2. The UK is an unloved and undervalued market. It is not expensive compared to its international peers and relative to its historical earnings.

3. The dividend yield is above 4% p.a. attractive to income investors.

4. A weak pound has boosted the overseas earnings of UK companies and makes the UK a more attractive place to invest.

I would also add a rising oil price has boosted the commodities heavy FTSE 100 index specifically the oil majors. For example Royal Dutch Shell B shares have risen 29% in the two months from 19/3/18 to 21/5/18. This is highly significant as Shell and BP are the 1st and 3rd biggest constituents of the FTSE 100 by market capitalisation, so when their share prices motor the index puts on the after burners.

Coming at the UK market from a broader economic perspective Neil Woodford is similarly upbeat. He argues that economic fundamentals are improving and the consensus view has been too pessimistic. Woodford is a contrarian by nature, so cynics might claim, “he would say that wouldn’t he!” Woodford cites multiple factors including higher employment, less inflation, wage growth, better public finances and a recovery in manufacturing and exports. In addition he argues that valuations are very attractive in out of favour domestically focused companies. For example he considers housebuilders and retailers are far too cheap and growth expectations are too low. He predicts a recovery in 2018 and has positioned his portfolios accordingly.

From my perspective I am minded to agree although I remain very bearish on UK retailers. In addition I have had a long term bias to smaller companies in the UK and elsewhere and instinctively prefer additional allocation to them rather than to FTSE 100 companies, certainly for UK domestic exposure.

The content of this blog is my own understanding of the UK economy and stock market. My comments are intended as general commentary only. Nothing in this article should be construed as personal investment advice. You should seek individual advice based on your own financial circumstances before making investment decisions.

Second quarter rally – Is the pesky blonde girl back ?

In the last investment blog I reported that global stock markets retreated in the first quarter of 2018. How things change! Half way through the second quarter there has been a marked improvement in investor sentiment and stock returns. The FTSE 100 index for example closed yesterday at 7,711, a significant recovery from its March 26th low of 6,889 and not far off the all-time high of 7,769 on January 15th. Other market indices have rallied albeit not to the same extent. So what is going on? My reading is there has been a combination of positive factors. One commentator from The Street suggested that in the US first quarter company earnings were impressive but investors have taken time to appreciate this. In the UK inflation fears have abated as economic growth has slowed and according to Charles Stanley & Co Ltd the Bank of England, expected to raise interest rates just a few weeks ago, voted to keep them at 0.5% p.a.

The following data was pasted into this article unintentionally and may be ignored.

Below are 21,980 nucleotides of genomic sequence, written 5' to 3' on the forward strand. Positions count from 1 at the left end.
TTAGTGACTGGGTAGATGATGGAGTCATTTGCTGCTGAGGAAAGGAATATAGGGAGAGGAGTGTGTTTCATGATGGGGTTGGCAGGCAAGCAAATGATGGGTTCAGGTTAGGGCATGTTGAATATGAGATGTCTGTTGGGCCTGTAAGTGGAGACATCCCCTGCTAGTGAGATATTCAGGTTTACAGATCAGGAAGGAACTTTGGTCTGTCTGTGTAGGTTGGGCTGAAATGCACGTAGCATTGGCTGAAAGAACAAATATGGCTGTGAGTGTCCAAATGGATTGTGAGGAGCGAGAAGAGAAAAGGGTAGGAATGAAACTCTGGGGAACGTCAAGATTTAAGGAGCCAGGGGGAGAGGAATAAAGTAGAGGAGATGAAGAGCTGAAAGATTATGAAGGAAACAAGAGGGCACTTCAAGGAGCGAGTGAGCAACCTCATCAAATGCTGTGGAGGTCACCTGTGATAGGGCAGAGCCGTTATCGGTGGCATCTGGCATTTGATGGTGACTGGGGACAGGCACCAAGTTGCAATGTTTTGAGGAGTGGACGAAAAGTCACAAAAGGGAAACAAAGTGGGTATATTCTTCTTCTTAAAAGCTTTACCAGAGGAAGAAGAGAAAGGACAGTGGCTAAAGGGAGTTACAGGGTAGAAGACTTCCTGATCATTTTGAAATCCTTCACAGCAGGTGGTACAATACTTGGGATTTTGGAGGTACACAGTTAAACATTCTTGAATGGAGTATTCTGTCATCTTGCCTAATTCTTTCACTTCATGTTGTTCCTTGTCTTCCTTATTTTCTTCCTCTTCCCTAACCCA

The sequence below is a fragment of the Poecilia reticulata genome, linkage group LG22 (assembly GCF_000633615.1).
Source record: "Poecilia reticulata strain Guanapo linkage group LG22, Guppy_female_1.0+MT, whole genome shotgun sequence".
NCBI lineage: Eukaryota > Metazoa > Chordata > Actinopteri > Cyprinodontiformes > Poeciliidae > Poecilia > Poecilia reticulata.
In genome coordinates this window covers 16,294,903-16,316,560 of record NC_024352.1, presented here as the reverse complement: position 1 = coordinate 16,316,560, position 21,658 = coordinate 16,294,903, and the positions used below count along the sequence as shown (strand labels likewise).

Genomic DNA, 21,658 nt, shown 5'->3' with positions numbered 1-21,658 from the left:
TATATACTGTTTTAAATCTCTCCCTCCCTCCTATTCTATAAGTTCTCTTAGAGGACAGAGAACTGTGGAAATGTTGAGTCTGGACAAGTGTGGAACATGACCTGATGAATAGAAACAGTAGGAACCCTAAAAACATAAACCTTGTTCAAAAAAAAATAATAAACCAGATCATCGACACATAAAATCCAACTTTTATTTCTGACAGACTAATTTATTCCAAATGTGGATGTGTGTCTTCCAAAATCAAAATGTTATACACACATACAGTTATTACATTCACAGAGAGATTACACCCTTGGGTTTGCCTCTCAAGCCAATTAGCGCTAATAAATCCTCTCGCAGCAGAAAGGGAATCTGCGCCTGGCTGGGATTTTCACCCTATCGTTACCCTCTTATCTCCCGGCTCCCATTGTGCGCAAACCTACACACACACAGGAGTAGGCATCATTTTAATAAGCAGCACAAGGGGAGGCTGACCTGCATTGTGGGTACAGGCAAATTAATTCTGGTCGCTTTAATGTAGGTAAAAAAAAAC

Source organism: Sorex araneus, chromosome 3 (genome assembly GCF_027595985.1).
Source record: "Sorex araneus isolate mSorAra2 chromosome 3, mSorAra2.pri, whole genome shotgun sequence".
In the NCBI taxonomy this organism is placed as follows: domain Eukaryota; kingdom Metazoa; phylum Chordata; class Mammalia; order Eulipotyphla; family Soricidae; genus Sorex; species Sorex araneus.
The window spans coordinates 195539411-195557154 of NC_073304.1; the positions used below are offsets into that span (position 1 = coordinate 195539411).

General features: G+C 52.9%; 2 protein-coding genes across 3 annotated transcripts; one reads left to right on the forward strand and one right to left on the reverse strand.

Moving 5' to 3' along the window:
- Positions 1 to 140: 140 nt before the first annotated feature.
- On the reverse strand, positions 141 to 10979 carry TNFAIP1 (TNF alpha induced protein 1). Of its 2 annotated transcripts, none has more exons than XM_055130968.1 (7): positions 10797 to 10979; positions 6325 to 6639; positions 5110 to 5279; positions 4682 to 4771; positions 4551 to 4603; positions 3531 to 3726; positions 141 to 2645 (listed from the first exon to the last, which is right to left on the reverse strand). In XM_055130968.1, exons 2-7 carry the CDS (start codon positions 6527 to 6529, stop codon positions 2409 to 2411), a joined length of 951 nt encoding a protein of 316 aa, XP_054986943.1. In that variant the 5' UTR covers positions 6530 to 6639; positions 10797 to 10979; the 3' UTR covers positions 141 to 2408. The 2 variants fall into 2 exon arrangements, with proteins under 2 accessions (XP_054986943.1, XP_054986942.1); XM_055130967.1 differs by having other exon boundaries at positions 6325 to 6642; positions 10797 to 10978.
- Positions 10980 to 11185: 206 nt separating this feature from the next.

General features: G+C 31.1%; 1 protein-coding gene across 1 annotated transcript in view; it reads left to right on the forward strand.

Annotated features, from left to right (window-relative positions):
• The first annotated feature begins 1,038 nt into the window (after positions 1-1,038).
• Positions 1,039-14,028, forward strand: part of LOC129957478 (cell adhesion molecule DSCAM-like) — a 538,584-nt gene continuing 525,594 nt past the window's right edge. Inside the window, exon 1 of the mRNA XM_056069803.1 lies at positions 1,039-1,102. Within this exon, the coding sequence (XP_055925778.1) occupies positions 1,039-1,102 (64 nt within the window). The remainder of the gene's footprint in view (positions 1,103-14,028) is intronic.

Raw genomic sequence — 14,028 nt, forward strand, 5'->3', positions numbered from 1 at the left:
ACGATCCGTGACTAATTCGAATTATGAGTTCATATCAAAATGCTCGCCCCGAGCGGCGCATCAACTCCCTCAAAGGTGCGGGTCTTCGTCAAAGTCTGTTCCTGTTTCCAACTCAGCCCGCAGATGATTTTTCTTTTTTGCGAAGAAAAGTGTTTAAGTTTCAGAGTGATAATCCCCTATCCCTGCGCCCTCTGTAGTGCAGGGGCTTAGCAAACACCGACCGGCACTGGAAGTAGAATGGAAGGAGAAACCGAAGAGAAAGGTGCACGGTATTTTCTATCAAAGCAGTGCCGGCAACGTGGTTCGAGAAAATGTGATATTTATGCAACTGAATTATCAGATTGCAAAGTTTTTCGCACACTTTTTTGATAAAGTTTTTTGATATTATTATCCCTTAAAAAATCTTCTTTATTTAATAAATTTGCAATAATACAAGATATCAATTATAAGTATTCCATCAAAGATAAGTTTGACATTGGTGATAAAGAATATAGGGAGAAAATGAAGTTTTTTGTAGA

On theme of inflation various commentators including the Chief Economist of Invesco Perpetual, John Greenwood have noted the normal Phillips curve has broken down. The Phillips curve is an inverse relationship between the unemployment rate and inflation. The argument goes as unemployment falls inflation rises and vice versa. It is a very logical assumption borne out in the past by actual data. As unemployment falls not only are there more workers earning and spending but the shortage of skilled labour drives up wages. However in the US Greenwood noted that the tight US labour market has only had a modest impact on wages between 2009 and 2017 and the Phillips curve has been almost flat with a similar result in the UK, Germany and Japan. With inflation fears abating interest rate expectations are muted. This scenario is good for both bonds and equities.

Greenwood also concluded that fears of a US recession are misleading. He said there are three key indicators of recessions and all cases evidence is lacking:

1. The yield curve being inverted. The normal yield curve is based on interest rates on government bonds being correlated with the maturity date of the bond i.e. the longer the term the higher the interest rate paid. This is because investors in longer dated bonds demand higher interest rates to offset the greater risk of uncertain future inflation and interest rate rises. Greenwood noted the yield curve is not inverted and unlikely to become so in the near future.

2. A sharp slowdown in money and credit growth. These have been low and steady for several years.

3. Over-leveraged balance sheets; too much debt in plain English. Consumer balance sheets are in good shape and Greenwood reckons even if interest rates do rise US consumers should be resilient.

In conclusion Greenwood stated that in the US, Japan and the Eurozone low inflation will continue for the next few years and there is a low risk of recession. Greenwood is someone I respect and listen to. I find his analyses of the global economy to be measured, balanced and compelling.